I thought it summed it up perfectly. Everyone wanted to voice their opinion but not many wanted to listen. I really hope that this is not where social media is headed.

 

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Stop SOPA

This site will not be posting anything today in support of the SOPA Blackout. Please stop this bill that will change the Internet.

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Dilbert & Business

Dilbert.com

I just had to laugh at what Dilbert recently had to say about businesses in the comics.

…but then it got me to thinking, are all businesses built on liars? I have built my career working with many of the departments mentioned in his comic. Today the worlds of marketing, sales and PR overlap more than they every have through the platforms of social media which spreads their messages travel much faster than they every have. One “little” lie from any of these divisions will almost certainly be picked apart by someone “out there on the internet”.

I attended business school at BYU, a religious school that is noted for their emphasis on ethics. Does this reputation mean that that BYU excels in their teaching of ethics or that other schools simply fail in this respect? Or is today’s business world so corrupt that if graduates operate using basic principles of right and wrong stand out? I sincerely hope that the world has not become that place.

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Advertising Apps…Will Consumers Care?

Every day consumers are bombarded with thousands of marketing messages from companies trying to sell their brand. Once upon a time it was simple print ads or TV commercials. Now they get hammered with product placements and spam to their email box. Over time consumers have found ways to adapt through TiVo’s and federal spam laws. As a consumer, I openly admit to practicing ever measure I can to limit this flood of unwanted data.

As a marketer, I understand that these approaches create top-of-mind awareness and sell product. As much as times are changing, brand recognition is still important and will remain an integral part of the marketing process. People buy the products they know.

Apple has launched iAds. A new marketing measure with a million dollar buy-in to place interactive ads in front of iPhone users (using iOS4). These ads place even more daily brand images in front of the consumer.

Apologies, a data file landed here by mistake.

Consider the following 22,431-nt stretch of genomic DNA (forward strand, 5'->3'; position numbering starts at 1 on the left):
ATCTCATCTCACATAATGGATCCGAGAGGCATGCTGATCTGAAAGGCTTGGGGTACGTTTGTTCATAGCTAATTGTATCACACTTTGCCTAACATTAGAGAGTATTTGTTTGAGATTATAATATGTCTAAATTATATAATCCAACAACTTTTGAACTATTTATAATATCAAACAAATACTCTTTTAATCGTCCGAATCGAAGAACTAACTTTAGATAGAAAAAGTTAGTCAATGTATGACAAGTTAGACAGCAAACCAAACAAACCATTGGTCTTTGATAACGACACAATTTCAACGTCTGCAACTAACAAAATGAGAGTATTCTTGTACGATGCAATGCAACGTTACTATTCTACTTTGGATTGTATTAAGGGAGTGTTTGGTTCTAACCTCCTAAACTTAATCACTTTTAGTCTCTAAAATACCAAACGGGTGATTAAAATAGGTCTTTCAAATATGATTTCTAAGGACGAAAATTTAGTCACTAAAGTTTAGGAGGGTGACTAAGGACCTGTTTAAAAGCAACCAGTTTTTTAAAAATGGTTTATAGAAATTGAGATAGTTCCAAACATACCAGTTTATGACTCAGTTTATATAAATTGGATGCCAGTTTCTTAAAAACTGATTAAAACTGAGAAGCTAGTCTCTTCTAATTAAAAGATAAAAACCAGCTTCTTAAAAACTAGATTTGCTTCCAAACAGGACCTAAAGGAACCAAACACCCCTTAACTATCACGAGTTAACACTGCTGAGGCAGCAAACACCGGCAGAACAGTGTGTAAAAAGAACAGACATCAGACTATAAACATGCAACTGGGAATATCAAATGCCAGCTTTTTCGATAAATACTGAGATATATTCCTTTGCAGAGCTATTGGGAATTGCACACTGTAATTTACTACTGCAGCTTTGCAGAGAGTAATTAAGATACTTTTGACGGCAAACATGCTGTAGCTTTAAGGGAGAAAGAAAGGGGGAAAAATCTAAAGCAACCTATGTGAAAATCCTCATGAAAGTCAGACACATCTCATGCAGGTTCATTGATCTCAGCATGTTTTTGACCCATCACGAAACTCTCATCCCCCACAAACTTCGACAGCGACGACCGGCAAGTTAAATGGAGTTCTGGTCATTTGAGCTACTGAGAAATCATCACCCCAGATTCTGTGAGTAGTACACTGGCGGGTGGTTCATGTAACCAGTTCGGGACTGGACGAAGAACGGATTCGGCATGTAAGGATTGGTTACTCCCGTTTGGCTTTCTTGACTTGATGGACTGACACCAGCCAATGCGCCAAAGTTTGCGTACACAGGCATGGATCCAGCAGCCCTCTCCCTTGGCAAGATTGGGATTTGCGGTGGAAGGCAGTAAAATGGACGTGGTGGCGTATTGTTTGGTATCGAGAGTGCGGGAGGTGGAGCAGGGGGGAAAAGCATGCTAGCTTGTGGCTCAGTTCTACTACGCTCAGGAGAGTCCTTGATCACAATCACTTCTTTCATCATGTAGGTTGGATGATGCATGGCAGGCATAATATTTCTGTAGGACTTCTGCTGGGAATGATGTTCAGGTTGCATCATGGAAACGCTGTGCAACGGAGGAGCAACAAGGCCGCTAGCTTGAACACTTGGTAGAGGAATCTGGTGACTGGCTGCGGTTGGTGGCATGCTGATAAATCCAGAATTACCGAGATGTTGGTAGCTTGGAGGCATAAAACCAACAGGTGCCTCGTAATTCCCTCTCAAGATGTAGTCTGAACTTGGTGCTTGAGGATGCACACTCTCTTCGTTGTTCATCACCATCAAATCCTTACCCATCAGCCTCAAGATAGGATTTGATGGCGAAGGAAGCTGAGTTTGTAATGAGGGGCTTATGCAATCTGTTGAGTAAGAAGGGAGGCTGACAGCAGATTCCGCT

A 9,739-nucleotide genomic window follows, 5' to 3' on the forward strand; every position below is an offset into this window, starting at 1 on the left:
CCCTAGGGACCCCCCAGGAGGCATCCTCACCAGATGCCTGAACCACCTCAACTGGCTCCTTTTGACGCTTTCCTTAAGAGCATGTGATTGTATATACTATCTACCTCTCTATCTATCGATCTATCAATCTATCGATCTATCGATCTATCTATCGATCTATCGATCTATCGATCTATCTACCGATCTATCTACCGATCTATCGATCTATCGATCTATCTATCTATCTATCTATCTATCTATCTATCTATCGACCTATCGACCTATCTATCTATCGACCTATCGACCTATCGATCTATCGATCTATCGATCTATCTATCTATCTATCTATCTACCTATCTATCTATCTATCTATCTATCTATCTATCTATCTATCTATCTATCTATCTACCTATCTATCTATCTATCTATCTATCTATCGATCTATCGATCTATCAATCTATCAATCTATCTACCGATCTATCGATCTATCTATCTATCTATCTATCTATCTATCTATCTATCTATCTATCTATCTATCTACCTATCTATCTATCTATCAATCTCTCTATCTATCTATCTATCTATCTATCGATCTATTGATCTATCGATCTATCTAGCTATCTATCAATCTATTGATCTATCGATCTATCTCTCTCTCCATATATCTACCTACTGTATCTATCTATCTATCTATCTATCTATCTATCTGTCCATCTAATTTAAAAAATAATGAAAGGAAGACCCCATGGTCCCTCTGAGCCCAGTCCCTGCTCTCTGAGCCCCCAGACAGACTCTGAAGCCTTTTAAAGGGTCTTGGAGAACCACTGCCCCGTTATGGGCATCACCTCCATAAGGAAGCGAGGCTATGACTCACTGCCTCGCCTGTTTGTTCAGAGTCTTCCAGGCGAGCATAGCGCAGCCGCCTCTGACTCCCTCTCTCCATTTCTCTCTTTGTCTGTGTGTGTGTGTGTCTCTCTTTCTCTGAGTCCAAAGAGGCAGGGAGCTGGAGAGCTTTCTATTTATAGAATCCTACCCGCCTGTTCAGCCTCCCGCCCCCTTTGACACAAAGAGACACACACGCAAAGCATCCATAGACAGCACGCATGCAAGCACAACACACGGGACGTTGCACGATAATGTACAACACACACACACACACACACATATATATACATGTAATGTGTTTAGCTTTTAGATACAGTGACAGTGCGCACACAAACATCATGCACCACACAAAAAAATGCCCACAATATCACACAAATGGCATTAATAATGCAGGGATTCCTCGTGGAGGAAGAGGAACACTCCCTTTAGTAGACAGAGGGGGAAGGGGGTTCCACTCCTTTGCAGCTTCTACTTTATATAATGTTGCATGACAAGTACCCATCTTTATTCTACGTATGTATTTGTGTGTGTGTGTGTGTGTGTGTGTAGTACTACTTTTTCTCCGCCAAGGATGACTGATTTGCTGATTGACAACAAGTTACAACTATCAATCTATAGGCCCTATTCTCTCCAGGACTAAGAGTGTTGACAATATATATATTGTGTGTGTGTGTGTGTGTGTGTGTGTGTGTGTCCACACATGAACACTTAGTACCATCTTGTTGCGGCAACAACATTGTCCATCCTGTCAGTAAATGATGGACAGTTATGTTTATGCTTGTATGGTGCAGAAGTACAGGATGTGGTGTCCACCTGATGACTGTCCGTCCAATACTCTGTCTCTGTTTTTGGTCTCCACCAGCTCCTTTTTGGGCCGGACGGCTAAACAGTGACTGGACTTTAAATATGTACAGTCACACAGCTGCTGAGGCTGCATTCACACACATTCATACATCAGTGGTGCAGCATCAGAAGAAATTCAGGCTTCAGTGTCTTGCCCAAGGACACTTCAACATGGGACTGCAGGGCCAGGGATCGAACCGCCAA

Nissan is one of the first to participate in this new form of advertising. They are using it to market their new Zero Emissions, 100% electric Nissan LEAF vehicle. The video below is an Apple ad, advertising the capabilities of the iAd platform while promoting the Nissan LEAF, essentially an ad selling ads.

Will it work? Only time will tell but I applaud Nissan and Apple for their willingness to explore bold new avenues. I will always appreciate innovation as I believe that marketing will always be about differentiation. In that flood of daily images, you must dare to stand out to succeed. What do you think?

***This post was created entirely on my iPad***

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Does Social Media Really Matter?

Recently, I came across the latest version of the Social Media Revolution on YouTube.  It is full of statistics of why Social Media is not simply a fad that will simply fad away in the near future.  I have often said that Social Media is fundamentally changing traditional marketing.  Historically, companies told consumers what to think about their brand.  Social Media has transformed that relationship into a two-way communication where companies not only tell consumers what to think but consumers respond in real-time with what they really think.  It truly is changing the the way we communicate.

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For Better or Worse…Social Media Works!!!

A few months ago I gave a presentation at Cal-State – Long Beach to a group of students on social media marketing. In my presentations, I always try to give real world examples of what companies are currently doing in the world of social media. Given that I am constantly attending social media events and trainings to stay on top of the latest development, it really bothers me to hear about an amazing use of social media with year old examples. It must be current to be relevant.

The week of my presentation, Nestle’s social media blunder hit the blogosphere so I used it as a teaching moment. If you are not familiar with their experience, they made a statement on their Facebook account stating that they intended to protect their intellectual property of their logo and intended to have altered versions of their logo removed from people’s profile pics on Facebook. As you can imagine this created a huge backlash within the online community. Within hours, people were lashing out all over the internet with all kinds of negative sentiments towards Nestle.